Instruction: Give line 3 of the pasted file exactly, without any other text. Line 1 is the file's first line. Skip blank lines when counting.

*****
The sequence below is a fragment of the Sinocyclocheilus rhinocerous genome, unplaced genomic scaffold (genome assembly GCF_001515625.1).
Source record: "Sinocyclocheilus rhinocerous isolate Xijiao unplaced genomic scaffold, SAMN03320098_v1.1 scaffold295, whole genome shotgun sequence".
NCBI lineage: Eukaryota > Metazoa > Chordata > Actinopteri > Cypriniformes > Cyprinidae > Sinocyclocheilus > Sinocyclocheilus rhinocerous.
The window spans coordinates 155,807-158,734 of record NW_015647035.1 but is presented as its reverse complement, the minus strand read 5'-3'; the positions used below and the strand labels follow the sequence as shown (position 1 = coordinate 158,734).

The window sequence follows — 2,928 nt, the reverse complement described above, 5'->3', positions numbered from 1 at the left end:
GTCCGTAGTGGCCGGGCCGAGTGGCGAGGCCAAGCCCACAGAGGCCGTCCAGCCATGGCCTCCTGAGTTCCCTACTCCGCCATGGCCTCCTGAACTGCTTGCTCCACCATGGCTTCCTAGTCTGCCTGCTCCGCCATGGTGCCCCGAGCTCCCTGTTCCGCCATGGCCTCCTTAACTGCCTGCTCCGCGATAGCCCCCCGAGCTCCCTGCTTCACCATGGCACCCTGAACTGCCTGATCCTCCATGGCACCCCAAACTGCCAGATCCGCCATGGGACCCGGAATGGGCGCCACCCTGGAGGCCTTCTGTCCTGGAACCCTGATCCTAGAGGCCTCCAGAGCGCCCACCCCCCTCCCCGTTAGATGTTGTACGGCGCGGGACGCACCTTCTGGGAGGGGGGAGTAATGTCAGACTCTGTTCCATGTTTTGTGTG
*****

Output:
NCBI lineage: Eukaryota > Metazoa > Chordata > Actinopteri > Cypriniformes > Cyprinidae > Sinocyclocheilus > Sinocyclocheilus rhinocerous.